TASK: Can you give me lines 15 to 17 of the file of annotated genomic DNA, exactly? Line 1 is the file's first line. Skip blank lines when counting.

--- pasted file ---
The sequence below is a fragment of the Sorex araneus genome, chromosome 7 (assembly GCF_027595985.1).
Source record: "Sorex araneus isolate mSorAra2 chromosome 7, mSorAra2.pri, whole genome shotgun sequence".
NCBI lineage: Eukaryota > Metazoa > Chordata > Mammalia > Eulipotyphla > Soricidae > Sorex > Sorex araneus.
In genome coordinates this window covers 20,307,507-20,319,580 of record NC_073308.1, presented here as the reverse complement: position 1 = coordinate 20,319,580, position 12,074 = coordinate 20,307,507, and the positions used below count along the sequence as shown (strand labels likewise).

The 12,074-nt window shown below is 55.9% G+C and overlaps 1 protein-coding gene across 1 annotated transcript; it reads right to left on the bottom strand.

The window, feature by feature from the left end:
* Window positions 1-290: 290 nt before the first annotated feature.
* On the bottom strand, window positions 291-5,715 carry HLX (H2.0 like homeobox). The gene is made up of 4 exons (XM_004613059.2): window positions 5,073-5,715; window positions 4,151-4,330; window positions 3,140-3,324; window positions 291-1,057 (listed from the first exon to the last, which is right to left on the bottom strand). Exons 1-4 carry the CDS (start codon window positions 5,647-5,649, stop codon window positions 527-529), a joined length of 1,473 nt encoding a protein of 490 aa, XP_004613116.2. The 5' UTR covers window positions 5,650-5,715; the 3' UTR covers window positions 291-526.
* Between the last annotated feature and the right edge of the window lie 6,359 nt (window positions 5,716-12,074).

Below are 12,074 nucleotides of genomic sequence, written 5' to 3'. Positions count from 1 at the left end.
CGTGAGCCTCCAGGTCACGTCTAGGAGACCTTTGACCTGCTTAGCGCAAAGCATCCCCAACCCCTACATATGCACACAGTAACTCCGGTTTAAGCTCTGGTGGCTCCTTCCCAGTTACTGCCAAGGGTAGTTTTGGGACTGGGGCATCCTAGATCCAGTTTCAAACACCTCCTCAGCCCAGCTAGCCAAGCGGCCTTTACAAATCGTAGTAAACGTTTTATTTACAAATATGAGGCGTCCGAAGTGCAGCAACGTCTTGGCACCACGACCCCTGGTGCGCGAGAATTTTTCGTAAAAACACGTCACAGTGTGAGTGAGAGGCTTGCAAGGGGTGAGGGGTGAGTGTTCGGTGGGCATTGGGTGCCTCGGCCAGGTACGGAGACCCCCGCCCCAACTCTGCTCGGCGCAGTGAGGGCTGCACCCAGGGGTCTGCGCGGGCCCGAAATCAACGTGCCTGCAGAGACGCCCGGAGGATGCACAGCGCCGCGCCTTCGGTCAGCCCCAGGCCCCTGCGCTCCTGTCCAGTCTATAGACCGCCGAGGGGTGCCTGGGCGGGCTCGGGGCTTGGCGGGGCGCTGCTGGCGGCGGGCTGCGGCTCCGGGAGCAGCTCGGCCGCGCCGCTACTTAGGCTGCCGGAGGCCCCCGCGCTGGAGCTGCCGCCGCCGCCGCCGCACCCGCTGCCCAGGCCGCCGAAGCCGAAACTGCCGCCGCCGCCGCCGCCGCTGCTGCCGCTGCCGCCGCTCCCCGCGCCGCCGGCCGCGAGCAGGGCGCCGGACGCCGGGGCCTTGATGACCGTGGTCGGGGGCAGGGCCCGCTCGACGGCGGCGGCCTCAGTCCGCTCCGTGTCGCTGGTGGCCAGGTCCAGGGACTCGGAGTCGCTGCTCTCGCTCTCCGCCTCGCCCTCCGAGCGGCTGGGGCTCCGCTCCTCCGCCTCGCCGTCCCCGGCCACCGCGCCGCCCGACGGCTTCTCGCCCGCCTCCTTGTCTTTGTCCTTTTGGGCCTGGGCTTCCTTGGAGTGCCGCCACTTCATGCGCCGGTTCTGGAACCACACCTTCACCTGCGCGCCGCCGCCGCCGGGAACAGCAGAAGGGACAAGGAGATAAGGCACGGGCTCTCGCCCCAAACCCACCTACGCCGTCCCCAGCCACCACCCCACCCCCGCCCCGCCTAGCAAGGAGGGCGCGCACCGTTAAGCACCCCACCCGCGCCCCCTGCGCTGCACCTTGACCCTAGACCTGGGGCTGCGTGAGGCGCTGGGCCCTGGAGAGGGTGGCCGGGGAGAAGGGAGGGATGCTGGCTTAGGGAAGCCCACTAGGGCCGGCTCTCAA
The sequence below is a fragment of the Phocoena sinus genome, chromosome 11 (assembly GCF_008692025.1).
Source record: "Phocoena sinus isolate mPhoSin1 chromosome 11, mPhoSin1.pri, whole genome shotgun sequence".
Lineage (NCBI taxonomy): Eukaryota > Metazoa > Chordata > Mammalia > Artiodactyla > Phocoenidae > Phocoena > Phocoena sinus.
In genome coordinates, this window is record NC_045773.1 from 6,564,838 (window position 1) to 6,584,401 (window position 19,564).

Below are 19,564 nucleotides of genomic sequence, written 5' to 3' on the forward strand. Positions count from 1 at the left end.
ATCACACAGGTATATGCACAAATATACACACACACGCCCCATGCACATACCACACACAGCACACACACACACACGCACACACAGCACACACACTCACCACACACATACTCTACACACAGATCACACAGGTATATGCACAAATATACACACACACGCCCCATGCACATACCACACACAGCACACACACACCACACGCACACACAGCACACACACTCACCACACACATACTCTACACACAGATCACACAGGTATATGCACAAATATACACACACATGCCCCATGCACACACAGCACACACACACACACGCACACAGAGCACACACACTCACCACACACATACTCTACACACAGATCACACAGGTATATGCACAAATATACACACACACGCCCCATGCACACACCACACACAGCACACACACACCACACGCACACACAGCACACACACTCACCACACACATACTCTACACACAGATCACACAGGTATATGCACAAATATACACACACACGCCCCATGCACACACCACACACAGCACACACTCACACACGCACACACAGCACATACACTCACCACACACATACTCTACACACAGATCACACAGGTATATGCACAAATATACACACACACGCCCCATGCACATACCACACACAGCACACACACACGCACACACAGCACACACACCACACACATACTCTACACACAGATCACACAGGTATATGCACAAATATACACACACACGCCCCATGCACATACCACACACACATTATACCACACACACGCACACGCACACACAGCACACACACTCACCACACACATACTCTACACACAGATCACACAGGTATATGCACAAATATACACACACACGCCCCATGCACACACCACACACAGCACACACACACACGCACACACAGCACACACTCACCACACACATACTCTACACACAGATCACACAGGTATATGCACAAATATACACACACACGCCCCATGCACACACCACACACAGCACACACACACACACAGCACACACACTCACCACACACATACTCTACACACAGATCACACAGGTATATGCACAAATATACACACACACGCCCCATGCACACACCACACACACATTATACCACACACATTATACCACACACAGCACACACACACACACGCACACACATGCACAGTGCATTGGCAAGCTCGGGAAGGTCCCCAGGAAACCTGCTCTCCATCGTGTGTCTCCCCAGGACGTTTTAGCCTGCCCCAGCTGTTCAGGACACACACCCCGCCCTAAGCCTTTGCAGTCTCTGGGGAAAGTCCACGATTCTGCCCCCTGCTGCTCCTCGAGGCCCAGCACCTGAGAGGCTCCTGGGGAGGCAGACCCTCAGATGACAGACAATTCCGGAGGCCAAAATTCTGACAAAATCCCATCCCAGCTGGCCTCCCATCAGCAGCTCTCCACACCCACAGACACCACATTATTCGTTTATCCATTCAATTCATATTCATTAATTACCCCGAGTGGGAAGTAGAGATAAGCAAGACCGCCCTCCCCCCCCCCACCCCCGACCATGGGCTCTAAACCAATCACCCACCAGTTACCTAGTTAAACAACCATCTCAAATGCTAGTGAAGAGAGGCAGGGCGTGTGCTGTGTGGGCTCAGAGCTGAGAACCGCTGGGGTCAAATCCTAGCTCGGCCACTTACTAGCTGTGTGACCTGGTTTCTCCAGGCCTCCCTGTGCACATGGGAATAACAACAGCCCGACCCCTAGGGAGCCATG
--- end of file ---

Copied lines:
In genome coordinates, this window is record NC_045773.1 from 6,564,838 (window position 1) to 6,584,401 (window position 19,564).

Below are 19,564 nucleotides of genomic sequence, written 5' to 3' on the forward strand. Positions count from 1 at the left end.
ATCACACAGGTATATGCACAAATATACACACACACGCCCCATGCACATACCACACACAGCACACACACACACACGCACACACAGCACACACACTCACCACACACATACTCTACACACAGATCACACAGGTATATGCACAAATATACACACACACGCCCCATGCACATACCACACACAGCACACACACACCACACGCACACACAGCACACACACTCACCACACACATACTCTACACACAGATCACACAGGTATATGCACAAATATACACACACATGCCCCATGCACACACAGCACACACACACACACGCACACAGAGCACACACACTCACCACACACATACTCTACACACAGATCACACAGGTATATGCACAAATATACACACACACGCCCCATGCACACACCACACACAGCACACACACACCACACGCACACACAGCACACACACTCACCACACACATACTCTACACACAGATCACACAGGTATATGCACAAATATACACACACACGCCCCATGCACACACCACACACAGCACACACTCACACACGCACACACAGCACATACACTCACCACACACATACTCTACACACAGATCACACAGGTATATGCACAAATATACACACACACGCCCCATGCACATACCACACACAGCACACACACACGCACACACAGCACACACACCACACACATACTCTACACACAGATCACACAGGTATATGCACAAATATACACACACACGCCCCATGCACATACCACACACACATTATACCACACACACGCACACGCACACACAGCACACACACTCACCACACACATACTCTACACACAGATCACACAGGTATATGCACAAATATACACACACACGCCCCATGCACACACCACACACAGCACACACACACACGCACACACAGCACACACTCACCACACACATACTCTACACACAGATCACACAGGTATATGCACAAATATACACACACACGCCCCATGCACACACCACACACAGCACACACACACACACAGCACACACACTCACCACACACATACTCTACACACAGATCACACAGGTATATGCACAAATATACACACACACGCCCCATGCACACACCACACACACATTATACCACACACATTATACCACACACAGCACACACACACACACGCACACACATGCACAGTGCATTGGCAAGCTCGGGAAGGTCCCCAGGAAACCTGCTCTCCATCGTGTGTCTCCCCAGGACGTTTTAGCCTGCCCCAGCTGTTCAGGACACACACCCCGCCCTAAGCCTTTGCAGTCTCTGGGGAAAGTCCACGATTCTGCCCCCTGCTGCTCCTCGAGGCCCAGCACCTGAGAGGCTCCTGGGGAGGCAGACCCTCAGATGACAGACAATTCCGGAGGCCAAAATTCTGACAAAATCCCATCCCAGCTGGCCTCCCATCAGCAGCTCTCCACACCCACAGACACCACATTATTCGTTTATCCATTCAATTCATATTCATTAATTACCCCGAGTGGGAAGTAGAGATAAGCAAGACCGCCCTCCCCCCCCCCACCCCCGACCATGGGCTCTAAACCAATCACCCACCAGTTACCTAGTTAAACAACCATCTCAAATGCTAGTGAAGAGAGGCAGGGCGTGTGCTGTGTGGGCTCAGAGCTGAGAACCGCTGGGGTCAAATCCTAGCTCGGCCACTTACTAGCTGTGTGACCTGGTTTCTCCAGGCCTCCCTGTGCACATGGGAATAACAACAGCCCGACCCCTAGGGAGCCATG